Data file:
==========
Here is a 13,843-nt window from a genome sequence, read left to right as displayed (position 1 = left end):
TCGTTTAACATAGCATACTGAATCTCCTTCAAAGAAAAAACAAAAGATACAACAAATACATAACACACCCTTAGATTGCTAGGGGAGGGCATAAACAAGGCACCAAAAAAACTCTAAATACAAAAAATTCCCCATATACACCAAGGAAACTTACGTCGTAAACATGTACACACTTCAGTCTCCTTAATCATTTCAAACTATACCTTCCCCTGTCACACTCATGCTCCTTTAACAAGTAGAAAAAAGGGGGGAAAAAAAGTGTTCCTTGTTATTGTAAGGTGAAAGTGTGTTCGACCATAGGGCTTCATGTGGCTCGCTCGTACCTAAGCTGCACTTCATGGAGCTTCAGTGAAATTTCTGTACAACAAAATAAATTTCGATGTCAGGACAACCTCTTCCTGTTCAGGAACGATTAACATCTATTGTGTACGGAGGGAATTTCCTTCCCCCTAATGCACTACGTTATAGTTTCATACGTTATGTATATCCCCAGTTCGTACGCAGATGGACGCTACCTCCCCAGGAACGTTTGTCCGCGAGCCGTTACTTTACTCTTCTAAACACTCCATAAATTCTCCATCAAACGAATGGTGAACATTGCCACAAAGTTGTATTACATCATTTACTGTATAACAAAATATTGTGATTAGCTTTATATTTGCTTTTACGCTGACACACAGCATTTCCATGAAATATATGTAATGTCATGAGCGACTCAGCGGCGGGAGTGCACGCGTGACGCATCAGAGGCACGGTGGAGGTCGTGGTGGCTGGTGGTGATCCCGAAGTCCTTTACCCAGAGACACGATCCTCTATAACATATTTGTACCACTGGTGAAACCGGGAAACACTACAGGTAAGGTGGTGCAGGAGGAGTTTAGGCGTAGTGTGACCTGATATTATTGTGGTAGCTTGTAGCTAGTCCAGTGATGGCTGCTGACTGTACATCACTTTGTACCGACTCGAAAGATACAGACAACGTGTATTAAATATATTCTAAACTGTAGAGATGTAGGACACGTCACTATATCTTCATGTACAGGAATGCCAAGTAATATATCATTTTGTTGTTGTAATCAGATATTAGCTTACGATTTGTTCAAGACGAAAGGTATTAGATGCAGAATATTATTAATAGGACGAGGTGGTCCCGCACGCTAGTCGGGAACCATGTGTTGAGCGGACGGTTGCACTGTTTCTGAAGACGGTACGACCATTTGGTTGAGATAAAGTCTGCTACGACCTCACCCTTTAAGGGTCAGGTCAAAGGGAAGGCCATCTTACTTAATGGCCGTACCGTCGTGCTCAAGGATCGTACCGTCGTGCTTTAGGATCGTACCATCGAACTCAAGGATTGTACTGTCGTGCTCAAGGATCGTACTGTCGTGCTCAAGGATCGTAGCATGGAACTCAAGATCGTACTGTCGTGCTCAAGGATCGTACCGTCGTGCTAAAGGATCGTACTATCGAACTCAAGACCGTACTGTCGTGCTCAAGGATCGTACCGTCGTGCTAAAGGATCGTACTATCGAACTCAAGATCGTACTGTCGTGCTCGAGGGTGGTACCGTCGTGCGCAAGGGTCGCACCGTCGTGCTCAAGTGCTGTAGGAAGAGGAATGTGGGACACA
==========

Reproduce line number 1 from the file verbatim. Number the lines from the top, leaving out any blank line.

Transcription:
Here is a 13,843-nt window from a genome sequence, read left to right as displayed (position 1 = left end):